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The Apollo Command Module had the Scanning Telescope for navigating, "Apollo astronaut located a specific star using a single-power, wide-field telescope."

I'm not concerned whether it could significantly magnify the appearance of the disc of the planets, just could they simply move the position of the telescope to view the planets or was it fixed to view the specific star for navigation purposes only.

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The scanning telescope had a 60 degree field of view and 1X magnification, so planets within that field of view would have been visible.

The scanning telescope could be moved +/- 270 degrees in one axis and -5 to +50 degrees in its other axis. It was normally moved simultaneously with the moveable line of sight of the sextant. The large degree of freedom is around an axis normal to the surface of the command module, the other is perpendicular to that. The manuals call the axes "shaft" and "trunnion"; I would call them "pan" and "tilt".

enter image description here

Larger movements would require maneuvering the vehicle.

Note, however this comment by Collins about the telescope.

As a general comment, I've found that the telescope was a very poor optical instrument in that it required long, long periods of dark adaptation before any star patterns were visible.

And similar comments by Armstrong

I think we already covered that by saying that with the LM on in the daylight the telescope is nearly useless and you have to rely on the sextant. Now, we never went into that mode that Apollo 10 discovered of pointing the plus X axis at the sun. We never had an occasion or need to do that. Therefore, we can't comment on it. Just staying regular PTC attitude, normal to the sunline, the telescope was just about useless.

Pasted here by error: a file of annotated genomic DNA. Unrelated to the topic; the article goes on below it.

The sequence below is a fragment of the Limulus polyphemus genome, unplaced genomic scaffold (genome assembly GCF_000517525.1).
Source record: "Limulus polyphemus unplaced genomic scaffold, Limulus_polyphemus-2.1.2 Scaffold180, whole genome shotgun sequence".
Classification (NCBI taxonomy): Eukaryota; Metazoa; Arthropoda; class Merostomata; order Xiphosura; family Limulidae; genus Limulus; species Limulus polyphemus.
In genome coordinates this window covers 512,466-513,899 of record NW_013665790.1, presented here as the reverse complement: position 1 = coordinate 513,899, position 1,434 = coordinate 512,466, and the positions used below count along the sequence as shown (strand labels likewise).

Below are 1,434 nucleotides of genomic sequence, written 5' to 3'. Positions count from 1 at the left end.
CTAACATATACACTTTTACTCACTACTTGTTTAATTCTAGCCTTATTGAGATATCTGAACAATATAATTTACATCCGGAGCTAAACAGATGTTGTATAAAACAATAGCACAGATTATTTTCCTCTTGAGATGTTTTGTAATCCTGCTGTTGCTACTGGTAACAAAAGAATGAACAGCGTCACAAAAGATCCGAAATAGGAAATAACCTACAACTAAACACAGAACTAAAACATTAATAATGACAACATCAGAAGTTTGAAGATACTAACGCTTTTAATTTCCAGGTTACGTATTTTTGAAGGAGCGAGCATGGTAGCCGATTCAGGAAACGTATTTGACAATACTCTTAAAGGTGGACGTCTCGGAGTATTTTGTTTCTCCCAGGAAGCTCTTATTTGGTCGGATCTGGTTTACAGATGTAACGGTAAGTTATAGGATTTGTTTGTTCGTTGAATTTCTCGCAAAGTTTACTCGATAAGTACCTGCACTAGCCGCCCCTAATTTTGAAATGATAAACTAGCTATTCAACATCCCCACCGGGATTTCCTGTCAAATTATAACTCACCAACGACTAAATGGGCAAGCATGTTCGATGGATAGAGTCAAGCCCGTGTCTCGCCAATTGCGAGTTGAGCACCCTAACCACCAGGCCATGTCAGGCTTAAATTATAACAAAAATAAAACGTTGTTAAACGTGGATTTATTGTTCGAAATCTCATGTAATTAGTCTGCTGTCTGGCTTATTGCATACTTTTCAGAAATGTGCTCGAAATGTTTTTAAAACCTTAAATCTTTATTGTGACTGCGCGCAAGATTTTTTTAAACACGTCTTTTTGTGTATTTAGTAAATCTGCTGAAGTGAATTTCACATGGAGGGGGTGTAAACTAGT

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    $\begingroup$ I seem to recall someone describing it as "the most expensive 1x telescope ever made" or something? $\endgroup$ – Russell Borogove Feb 22 at 2:05
  • $\begingroup$ If "The scanning telescope could be moved +/- 270 degrees in one axis..." is correct then I'm gonna ask a follow-up. That's 540 degrees! Actually even if it's only "through a range of 270 degrees" I'll still ask how that's possible $\endgroup$ – uhoh Feb 22 at 2:56
  • $\begingroup$ @uhoh direct quote from the 2nd reference. $\endgroup$ – Organic Marble Feb 22 at 3:01
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    $\begingroup$ I've asked (and then deleted) [How did the Apollo spacecraft's scanning telescope move 540 (+/- 270) degrees? Why did it need to? I'll have a closer look now that you've edited, maybe it's all explained here. Thanks! $\endgroup$ – uhoh Feb 22 at 3:11
  • $\begingroup$ Okay, got it. Rather than a "scanning 1X telescope" I would have called this a "hemispherical periscope" $\endgroup$ – uhoh Feb 22 at 3:23

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